From 2005 through 2007, I operated a three-acre organic vegetable CSA and market garden adjacent to Sun Valley's existing cut-flower mega grow. It was obvious it was a corporate monstrosity working in complete opposition to me. I cringed to see so much precious land defiled by plastic greenhouses, and to hear of toxic chemicals poisoning waterways around the facility. Sun Valley was the epitome of everything I was against.
I was small; it was BIG. I was producing organic local food; it was producing conventionally grown cut flowers for export. I fed people; it fed America's quest for transient beauty. I valued our community; it clearly didn't. The hedgerows around the facility may have concealed its operation mostly from view, but I saw more than enough of the horticultural giant — some bulbs donated to the Humboldt Seed, Plant & Scion Exchange, flowers piled high at some community charity event or lilies taunting me in the grocery store. No matter how much I wished the company into nonexistence, there it was.
Then one day I needed some wooden pallet bins and heard that Sun Valley had a bunch it was no longer using and a fellow organic farmer suggested I try reaching out. Not exactly the answer I was hoping for, but I was in a pinch, so I gave Sun Valley a call. The person who answered was super polite and offered to give me all the bins I wanted — free of charge. I just hate it when the bad guys are nice. But that's what you get for consorting with the enemy.
As if that wasn't bad enough, I ran into the owner, Mr. Lane Devires, himself, and he wanted to talk about farming. WTF?! I thought this was supposed to be a huge faceless corporation!! It's easy to hate a corporation, but now I had to face the capitalist pig who was responsible for the whole planet-killing monstrosity. Much to my disappointment, Lane, like the person I'd spoken with about the bins, was pretending to be kindhearted and happy to help. He offered to give me a tour of the facility, which I decided to take him up on — more out of morbid curiosity than anything else.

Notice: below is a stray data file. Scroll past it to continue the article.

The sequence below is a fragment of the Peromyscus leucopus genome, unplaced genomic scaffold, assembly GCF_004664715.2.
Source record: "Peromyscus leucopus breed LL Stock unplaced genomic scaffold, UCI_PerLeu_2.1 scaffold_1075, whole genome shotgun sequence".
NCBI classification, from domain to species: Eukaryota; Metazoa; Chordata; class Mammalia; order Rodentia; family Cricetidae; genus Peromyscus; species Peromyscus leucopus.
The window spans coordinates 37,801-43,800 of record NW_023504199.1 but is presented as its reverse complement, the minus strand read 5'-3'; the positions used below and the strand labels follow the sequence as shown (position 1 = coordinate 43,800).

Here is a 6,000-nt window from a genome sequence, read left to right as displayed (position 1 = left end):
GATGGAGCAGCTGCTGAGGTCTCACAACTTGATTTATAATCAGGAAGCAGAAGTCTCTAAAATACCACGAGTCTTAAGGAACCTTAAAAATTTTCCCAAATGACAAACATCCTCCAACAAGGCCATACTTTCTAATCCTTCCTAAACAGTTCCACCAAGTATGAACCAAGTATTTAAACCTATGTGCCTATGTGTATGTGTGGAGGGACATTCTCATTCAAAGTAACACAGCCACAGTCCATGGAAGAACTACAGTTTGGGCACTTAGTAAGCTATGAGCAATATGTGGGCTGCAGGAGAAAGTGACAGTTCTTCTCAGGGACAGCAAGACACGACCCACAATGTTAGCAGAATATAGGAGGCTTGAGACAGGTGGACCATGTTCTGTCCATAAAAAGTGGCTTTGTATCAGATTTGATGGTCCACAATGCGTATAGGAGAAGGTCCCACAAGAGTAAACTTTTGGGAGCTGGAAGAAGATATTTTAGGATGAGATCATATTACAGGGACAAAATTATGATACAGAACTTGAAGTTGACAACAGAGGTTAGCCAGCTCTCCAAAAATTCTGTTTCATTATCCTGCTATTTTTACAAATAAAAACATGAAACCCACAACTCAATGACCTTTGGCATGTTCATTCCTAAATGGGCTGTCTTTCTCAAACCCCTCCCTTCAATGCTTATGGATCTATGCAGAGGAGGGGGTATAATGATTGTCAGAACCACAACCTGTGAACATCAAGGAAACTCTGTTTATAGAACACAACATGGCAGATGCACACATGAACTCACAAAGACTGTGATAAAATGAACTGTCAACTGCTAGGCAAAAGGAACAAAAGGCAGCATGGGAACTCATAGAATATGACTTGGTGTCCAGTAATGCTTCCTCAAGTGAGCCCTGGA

When we started wandering around, I sincerely wondered what kind of human rights and environmental violations I might bear witness to. But as Lane showed me the different crops, it became clear he was more than the sum of my judgments. I saw a farmer who loved growing things, was passionate about his work and cared for his company. Some of our values might not line up 100 percent, but it was clear to me that he's open to new ideas and wants to find the best way forward for the business he worked his way up to own. Although I never took him up on it, Lane offered to help our farm in any way he could, and I believe his offer to help was sincere. Now, years later, I get to weigh in on Sun Valley again.
They say that, if it's approved, their proposed cannabis grow would be the biggest in the county. Some people seem to be scared by that idea, but I think Humboldt could be proud of it. We could celebrate the repurposing of one of the county's old abandoned mill sites and the transition of a conventional farm toward organic production.
But, most importantly, allowing the project to go forward would mean another step toward full legalization. The extensive regulation and restraints that all legal cannabis farms have to contend with are just another layer of prohibition. So even if I don't agree with Lane Devries and Sun Valley on every issue, I do believe in fully ending prohibition. Allowing cannabis farms to operate at scale like every other legal crop is what freeing the weed looks like. After nearly a century of oppression, incarceration and racist drug laws, I welcome the full legalization of cannabis. I say let it grow, Humboldt!
Brett McFarland (he/him) is an American farmer, builder, and adventurer. He lives, works and plays along the banks of the mad river with his wife Julia and their baby girl Amelia.